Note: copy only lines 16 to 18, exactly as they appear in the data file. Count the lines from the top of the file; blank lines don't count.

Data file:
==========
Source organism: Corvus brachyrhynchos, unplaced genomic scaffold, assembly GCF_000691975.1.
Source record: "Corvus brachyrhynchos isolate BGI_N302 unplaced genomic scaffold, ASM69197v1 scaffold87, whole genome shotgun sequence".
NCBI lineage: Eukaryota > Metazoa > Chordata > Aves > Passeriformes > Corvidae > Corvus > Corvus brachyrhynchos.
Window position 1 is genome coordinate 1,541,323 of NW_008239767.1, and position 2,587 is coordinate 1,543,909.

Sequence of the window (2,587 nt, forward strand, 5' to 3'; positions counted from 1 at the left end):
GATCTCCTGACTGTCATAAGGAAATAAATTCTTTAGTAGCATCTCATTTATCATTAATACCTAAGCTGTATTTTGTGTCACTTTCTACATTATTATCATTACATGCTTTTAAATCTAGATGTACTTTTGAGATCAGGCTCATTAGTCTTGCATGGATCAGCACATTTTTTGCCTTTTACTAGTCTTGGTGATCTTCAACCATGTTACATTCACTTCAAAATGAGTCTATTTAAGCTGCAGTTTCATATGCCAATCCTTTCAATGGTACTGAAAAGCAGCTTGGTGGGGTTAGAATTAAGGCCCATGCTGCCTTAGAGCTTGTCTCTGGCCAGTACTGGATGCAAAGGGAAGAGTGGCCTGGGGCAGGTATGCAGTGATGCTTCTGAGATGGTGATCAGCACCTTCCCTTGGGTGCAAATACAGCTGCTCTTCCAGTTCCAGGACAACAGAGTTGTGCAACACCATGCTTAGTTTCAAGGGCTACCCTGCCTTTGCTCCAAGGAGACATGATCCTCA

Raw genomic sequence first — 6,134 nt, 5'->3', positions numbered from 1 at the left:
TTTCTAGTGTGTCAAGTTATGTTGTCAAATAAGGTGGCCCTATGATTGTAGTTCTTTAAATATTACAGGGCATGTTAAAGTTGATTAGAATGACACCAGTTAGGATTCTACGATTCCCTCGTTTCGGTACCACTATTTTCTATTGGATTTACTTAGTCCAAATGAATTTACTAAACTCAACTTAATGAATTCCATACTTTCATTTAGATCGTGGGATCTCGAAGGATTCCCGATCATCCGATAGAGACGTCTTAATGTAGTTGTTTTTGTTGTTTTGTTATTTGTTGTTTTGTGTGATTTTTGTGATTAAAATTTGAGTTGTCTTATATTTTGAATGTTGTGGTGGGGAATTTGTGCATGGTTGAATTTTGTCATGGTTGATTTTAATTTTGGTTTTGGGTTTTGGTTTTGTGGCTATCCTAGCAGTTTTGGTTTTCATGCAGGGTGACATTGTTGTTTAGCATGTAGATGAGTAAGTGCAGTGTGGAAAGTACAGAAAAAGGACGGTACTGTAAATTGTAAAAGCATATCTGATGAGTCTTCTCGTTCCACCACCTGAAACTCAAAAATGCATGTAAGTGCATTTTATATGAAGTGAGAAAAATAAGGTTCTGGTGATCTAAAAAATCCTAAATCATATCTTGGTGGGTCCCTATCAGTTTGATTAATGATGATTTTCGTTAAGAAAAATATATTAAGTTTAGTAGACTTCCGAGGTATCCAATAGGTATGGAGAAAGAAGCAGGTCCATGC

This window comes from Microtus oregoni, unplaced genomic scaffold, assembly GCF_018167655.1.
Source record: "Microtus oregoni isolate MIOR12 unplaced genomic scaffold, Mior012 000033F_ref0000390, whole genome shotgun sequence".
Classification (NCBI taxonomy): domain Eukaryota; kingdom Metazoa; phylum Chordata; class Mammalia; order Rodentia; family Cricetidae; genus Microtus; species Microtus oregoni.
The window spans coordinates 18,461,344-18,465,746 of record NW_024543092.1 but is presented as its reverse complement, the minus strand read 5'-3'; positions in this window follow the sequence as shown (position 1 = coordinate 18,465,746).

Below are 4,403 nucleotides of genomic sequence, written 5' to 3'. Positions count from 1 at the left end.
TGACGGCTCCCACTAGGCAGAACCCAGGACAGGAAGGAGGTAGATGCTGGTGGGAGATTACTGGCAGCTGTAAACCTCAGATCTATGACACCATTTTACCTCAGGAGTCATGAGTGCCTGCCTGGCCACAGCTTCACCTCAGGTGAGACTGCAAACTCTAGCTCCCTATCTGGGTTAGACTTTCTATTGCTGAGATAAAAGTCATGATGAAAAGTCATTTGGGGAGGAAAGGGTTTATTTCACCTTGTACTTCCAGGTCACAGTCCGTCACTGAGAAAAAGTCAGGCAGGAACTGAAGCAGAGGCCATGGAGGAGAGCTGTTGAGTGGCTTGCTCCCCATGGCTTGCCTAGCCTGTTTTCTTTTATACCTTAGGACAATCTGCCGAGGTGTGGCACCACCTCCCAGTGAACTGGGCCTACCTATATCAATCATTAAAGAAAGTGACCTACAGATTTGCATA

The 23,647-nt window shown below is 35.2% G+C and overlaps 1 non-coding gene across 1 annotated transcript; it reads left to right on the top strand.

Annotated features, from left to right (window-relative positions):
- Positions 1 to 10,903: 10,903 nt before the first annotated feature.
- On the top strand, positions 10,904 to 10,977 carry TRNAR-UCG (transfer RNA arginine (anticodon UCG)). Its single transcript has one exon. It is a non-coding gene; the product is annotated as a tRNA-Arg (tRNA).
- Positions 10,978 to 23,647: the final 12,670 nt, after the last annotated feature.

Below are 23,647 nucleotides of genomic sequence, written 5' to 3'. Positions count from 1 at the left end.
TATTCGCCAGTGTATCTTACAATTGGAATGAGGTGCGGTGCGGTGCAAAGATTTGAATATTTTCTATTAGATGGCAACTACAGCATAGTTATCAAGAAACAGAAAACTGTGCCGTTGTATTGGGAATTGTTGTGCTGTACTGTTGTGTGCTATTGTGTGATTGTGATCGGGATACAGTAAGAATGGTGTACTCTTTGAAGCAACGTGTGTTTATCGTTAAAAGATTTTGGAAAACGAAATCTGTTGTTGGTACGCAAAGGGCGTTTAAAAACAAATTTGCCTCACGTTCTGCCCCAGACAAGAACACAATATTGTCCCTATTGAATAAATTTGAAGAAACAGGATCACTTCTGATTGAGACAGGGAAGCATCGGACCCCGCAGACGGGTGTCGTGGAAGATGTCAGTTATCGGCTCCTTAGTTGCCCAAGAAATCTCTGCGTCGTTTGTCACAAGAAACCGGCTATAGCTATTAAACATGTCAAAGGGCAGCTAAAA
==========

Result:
Annotated features, from left to right (window-relative positions):
- Positions 1 to 10,903: 10,903 nt before the first annotated feature.
- On the top strand, positions 10,904 to 10,977 carry TRNAR-UCG (transfer RNA arginine (anticodon UCG)). Its single transcript has one exon. It is a non-coding gene; the product is annotated as a tRNA-Arg (tRNA).